Regular watering is critical to growing healthy plants in containers. Luckily it can also be an enjoyable, relaxing way to start or end your day. However, if you have a busy life and lots of pots, it can sometimes be a challenge to find the time.
The good news is that you can make watering easier, here are eight ideas.
1. Try to have a water source close to your plants
If possible, this makes a HUGE difference to how easy and quick it is to water, particularly if you have lots of pots. You can do this by:
- Installing a water butt / barrel – the best solution if space permits… free water and rainwater is better for plants. NB if growing on a balcony or rooftop, it is critical to first check your space can hold the weight. A full water butt is extremely heavy.
- Or installing an outside tap.
- Or using a portable hose. You can get nifty, small, compact hose reels that you can run from your kitchen or bathroom tap to your balcony, patio or rooftop. As installing a tap or water butt can be difficult in some places, these can be a great alternative.
Having a water source close to your plants is so much quicker than carrying watering cans through your flat (while trying to avoid sloshing water on the floor!). When I grew in London, I could water the balcony (with water butt on it) in five minutes a day. But the windowsills (with no water source close) took twenty minutes.
2. Use large pots
The size of the pots you use makes a big difference to how often they need watering. Small pots like yoghurt pots dry out fast – and can need watering two, three or even more times a day on hot or windy days. Bigger pots may only need watering once a day or even every few days (depending on what you are growing and the weather) – and will survive better if you go away for a weekend.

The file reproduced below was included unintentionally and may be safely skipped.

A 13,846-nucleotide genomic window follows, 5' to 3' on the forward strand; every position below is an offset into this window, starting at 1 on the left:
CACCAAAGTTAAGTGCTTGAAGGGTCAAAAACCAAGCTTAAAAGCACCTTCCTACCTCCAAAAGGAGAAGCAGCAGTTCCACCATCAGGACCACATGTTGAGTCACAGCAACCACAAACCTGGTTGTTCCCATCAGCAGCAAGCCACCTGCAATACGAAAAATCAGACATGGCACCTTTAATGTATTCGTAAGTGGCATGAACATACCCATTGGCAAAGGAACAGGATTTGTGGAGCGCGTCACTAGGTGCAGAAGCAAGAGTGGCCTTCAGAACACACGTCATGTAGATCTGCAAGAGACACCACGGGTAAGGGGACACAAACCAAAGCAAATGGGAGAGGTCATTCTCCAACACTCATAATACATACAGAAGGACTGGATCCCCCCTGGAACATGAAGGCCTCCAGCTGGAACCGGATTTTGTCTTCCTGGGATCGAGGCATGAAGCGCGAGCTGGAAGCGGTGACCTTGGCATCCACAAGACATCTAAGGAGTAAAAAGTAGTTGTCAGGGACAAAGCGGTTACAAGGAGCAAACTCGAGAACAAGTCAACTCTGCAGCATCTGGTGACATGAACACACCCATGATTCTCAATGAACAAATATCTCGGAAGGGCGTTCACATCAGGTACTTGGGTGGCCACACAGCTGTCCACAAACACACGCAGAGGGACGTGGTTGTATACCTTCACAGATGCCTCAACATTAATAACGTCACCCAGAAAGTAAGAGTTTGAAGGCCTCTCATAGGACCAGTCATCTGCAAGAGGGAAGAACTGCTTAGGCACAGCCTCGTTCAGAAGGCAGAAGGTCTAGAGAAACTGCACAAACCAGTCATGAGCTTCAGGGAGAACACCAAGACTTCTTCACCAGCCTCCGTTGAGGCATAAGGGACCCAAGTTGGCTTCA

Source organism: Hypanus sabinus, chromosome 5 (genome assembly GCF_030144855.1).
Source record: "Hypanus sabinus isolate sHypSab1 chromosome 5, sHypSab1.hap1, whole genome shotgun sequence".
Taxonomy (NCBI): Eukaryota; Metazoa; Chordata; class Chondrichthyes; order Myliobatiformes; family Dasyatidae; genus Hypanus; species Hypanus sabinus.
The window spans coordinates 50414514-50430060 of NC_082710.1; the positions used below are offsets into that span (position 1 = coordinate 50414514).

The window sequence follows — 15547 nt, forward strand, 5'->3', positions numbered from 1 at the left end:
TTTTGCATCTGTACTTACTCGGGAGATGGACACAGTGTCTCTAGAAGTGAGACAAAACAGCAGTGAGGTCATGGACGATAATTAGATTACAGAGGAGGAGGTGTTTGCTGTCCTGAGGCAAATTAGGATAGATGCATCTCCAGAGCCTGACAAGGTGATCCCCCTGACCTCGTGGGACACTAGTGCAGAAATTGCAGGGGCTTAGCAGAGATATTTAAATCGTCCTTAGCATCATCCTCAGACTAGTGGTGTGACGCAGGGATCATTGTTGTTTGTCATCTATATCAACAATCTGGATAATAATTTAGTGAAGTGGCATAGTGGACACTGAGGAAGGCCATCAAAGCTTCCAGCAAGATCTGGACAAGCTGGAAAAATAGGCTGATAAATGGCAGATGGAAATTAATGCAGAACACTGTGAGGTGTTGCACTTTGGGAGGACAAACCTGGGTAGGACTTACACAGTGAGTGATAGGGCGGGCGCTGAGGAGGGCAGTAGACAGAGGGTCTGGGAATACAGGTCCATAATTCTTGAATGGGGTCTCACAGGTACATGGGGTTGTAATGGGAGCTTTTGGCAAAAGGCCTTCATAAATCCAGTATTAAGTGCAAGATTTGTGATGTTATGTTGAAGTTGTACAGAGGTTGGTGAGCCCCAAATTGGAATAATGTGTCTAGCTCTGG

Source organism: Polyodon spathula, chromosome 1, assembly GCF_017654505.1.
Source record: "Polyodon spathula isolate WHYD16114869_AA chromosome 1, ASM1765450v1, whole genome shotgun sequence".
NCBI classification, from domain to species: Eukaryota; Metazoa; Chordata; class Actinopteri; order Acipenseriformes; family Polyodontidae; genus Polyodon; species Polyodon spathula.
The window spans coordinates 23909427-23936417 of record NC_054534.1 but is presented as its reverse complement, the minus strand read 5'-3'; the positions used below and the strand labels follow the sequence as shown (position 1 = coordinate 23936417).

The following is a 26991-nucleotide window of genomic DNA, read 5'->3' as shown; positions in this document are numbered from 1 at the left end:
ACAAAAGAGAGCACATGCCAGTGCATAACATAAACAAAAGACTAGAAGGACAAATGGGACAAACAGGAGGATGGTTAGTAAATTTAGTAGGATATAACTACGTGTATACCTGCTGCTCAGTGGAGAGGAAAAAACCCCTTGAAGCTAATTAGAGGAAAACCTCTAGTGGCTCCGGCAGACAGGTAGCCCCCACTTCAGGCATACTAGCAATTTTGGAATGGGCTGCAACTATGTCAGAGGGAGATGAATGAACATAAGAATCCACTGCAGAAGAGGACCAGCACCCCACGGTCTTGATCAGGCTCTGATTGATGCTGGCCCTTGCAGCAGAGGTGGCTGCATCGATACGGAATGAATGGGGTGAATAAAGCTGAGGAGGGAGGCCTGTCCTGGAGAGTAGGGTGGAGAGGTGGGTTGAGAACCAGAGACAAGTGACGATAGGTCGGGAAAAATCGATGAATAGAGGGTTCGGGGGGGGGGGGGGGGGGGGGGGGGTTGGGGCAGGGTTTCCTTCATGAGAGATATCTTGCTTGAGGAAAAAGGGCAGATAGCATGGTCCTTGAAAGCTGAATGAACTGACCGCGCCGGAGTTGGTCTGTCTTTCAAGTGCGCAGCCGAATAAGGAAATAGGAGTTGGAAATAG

The downside of larger pots, of course, is that they take up more space and are heavier (a particular issue for balcony / rooftop growing) – but as a general rule, use the largest pots you can to make watering easier for yourself.
3. Water reservoirs
You can buy or build containers with water reservoirs. As well as making watering easier, these can improve yields (by ensuring plants have a constant water supply).
Most standard sized containers with reservoirs still need watering once a day. This is because plants can drink a lot of water – a mature tomato can get through at least a gallon on a hot day! However, the extra water in the reservoir does offer you more leeway, and gives your plants a better chance if you are away for a day or two.
There are also a few models with very large reservoirs (like the Quadgrow – NOT an affiliate link), that can hold enough water for a week or more. Very handy if you go away a lot or have no time to water during the week.
4. Ollas and water drippers
Water drippers and ollas work on a similar principle to reservoirs, except that the water is supplied from the top. Ollas are made out of porous terracotta – the water seeps into the soil as it is needed. You can buy beautiful hand made models (like the one pictured below) or make a DIY version by joining terracotta pots together (lots of ideas online).